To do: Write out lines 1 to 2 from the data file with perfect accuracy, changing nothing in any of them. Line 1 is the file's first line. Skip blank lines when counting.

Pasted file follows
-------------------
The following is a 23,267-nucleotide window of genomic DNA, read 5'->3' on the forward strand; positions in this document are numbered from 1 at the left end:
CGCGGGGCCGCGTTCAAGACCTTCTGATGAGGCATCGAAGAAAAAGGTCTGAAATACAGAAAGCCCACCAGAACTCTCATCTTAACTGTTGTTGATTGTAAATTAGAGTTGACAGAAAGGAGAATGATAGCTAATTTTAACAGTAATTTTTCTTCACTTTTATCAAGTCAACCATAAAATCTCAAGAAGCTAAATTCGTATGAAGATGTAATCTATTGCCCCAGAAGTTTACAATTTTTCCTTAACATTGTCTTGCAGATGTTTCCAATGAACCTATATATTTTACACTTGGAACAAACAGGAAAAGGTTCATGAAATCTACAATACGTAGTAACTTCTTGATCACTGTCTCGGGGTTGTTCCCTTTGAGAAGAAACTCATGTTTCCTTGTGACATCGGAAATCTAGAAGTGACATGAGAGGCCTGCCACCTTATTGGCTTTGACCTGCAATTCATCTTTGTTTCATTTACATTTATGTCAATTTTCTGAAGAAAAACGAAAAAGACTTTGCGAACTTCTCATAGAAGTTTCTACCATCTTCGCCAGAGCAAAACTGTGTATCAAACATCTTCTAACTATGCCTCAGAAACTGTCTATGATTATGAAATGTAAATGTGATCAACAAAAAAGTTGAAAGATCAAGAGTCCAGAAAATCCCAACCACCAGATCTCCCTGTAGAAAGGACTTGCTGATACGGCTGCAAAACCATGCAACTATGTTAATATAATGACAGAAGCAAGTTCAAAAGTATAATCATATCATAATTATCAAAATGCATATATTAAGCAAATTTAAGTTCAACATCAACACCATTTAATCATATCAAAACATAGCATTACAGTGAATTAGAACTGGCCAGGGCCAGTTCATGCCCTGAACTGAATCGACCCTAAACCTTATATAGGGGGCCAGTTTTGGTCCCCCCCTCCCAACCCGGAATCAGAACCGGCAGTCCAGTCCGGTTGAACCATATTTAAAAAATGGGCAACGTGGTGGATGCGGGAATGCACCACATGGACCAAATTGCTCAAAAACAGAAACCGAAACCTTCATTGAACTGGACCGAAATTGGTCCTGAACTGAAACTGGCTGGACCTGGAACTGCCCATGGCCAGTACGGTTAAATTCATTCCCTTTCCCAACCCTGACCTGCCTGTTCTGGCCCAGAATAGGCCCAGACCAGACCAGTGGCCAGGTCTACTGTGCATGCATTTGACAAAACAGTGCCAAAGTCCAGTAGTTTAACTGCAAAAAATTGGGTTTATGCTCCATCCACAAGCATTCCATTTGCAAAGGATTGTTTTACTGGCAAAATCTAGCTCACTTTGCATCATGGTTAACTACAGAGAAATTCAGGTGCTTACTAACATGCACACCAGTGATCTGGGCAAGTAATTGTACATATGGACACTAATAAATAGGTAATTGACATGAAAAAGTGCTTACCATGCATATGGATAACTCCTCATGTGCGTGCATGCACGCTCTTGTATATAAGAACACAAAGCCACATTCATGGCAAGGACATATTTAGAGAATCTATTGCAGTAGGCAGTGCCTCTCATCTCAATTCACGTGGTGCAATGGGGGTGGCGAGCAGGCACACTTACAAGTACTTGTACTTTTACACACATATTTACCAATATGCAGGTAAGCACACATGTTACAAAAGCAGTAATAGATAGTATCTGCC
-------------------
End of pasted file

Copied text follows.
The following is a 23,267-nucleotide window of genomic DNA, read 5'->3' on the forward strand; positions in this document are numbered from 1 at the left end:
CGCGGGGCCGCGTTCAAGACCTTCTGATGAGGCATCGAAGAAAAAGGTCTGAAATACAGAAAGCCCACCAGAACTCTCATCTTAACTGTTGTTGATTGTAAATTAGAGTTGACAGAAAGGAGAATGATAGCTAATTTTAACAGTAATTTTTCTTCACTTTTATCAAGTCAACCATAAAATCTCAAGAAGCTAAATTCGTATGAAGATGTAATCTATTGCCCCAGAAGTTTACAATTTTTCCTTAACATTGTCTTGCAGATGTTTCCAATGAACCTATATATTTTACACTTGGAACAAACAGGAAAAGGTTCATGAAATCTACAATACGTAGTAACTTCTTGATCACTGTCTCGGGGTTGTTCCCTTTGAGAAGAAACTCATGTTTCCTTGTGACATCGGAAATCTAGAAGTGACATGAGAGGCCTGCCACCTTATTGGCTTTGACCTGCAATTCATCTTTGTTTCATTTACATTTATGTCAATTTTCTGAAGAAAAACGAAAAAGACTTTGCGAACTTCTCATAGAAGTTTCTACCATCTTCGCCAGAGCAAAACTGTGTATCAAACATCTTCTAACTATGCCTCAGAAACTGTCTATGATTATGAAATGTAAATGTGATCAACAAAAAAGTTGAAAGATCAAGAGTCCAGAAAATCCCAACCACCAGATCTCCCTGTAGAAAGGACTTGCTGATACGGCTGCAAAACCATGCAACTATGTTAATATAATGACAGAAGCAAGTTCAAAAGTATAATCATATCATAATTATCAAAATGCATATATTAAGCAAATTTAAGTTCAACATCAACACCATTTAATCATATCAAAACATAGCATTACAGTGAATTAGAACTGGCCAGGGCCAGTTCATGCCCTGAACTGAATCGACCCTAAACCTTATATAGGGGGCCAGTTTTGGTCCCCCCCTCCCAACCCGGAATCAGAACCGGCAGTCCAGTCCGGTTGAACCATATTTAAAAAATGGGCAACGTGGTGGATGCGGGAATGCACCACATGGACCAAATTGCTCAAAAACAGAAACCGAAACCTTCATTGAACTGGACCGAAATTGGTCCTGAACTGAAACTGGCTGGACCTGGAACTGCCCATGGCCAGTACGGTTAAATTCATTCCCTTTCCCAACCCTGACCTGCCTGTTCTGGCCCAGAATAGGCCCAGACCAGACCAGTGGCCAGGTCTACTGTGCATGCATTTGACAAAACAGTGCCAAAGTCCAGTAGTTTAACTGCAAAAAATTGGGTTTATGCTCCATCCACAAGCATTCCATTTGCAAAGGATTGTTTTACTGGCAAAATCTAGCTCACTTTGCATCATGGTTAACTACAGAGAAATTCAGGTGCTTACTAACATGCACACCAGTGATCTGGGCAAGTAATTGTACATATGGACACTAATAAATAGGTAATTGACATGAAAAAGTGCTTACCATGCATATGGATAACTCCTCATGTGCGTGCATGCACGCTCTTGTATATAAGAACACAAAGCCACATTCATGGCAAGGACATATTTAGAGAATCTATTGCAGTAGGCAGTGCCTCTCATCTCAATTCACGTGGTGCAATGGGGGTGGCGAGCAGGCACACTTACAAGTACTTGTACTTTTACACACATATTTACCAATATGCAGGTAAGCACACATGTTACAAAAGCAGTAATAGATAGTATCTGCC